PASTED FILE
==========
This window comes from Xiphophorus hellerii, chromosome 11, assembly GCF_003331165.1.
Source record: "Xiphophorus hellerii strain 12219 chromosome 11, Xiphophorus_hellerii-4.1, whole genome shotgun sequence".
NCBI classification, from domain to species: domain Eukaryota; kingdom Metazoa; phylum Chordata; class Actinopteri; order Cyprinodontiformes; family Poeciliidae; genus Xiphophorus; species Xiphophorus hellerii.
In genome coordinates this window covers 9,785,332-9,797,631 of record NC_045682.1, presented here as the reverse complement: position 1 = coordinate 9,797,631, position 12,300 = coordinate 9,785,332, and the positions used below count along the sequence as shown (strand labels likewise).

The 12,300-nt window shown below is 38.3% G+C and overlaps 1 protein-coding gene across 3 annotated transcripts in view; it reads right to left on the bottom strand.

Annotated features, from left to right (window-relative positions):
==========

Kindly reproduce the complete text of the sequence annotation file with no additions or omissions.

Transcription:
This window comes from Xiphophorus hellerii, chromosome 11, assembly GCF_003331165.1.
Source record: "Xiphophorus hellerii strain 12219 chromosome 11, Xiphophorus_hellerii-4.1, whole genome shotgun sequence".
NCBI classification, from domain to species: domain Eukaryota; kingdom Metazoa; phylum Chordata; class Actinopteri; order Cyprinodontiformes; family Poeciliidae; genus Xiphophorus; species Xiphophorus hellerii.
In genome coordinates this window covers 9,785,332-9,797,631 of record NC_045682.1, presented here as the reverse complement: position 1 = coordinate 9,797,631, position 12,300 = coordinate 9,785,332, and the positions used below count along the sequence as shown (strand labels likewise).

The 12,300-nt window shown below is 38.3% G+C and overlaps 1 protein-coding gene across 3 annotated transcripts in view; it reads right to left on the bottom strand.

Annotated features, from left to right (window-relative positions):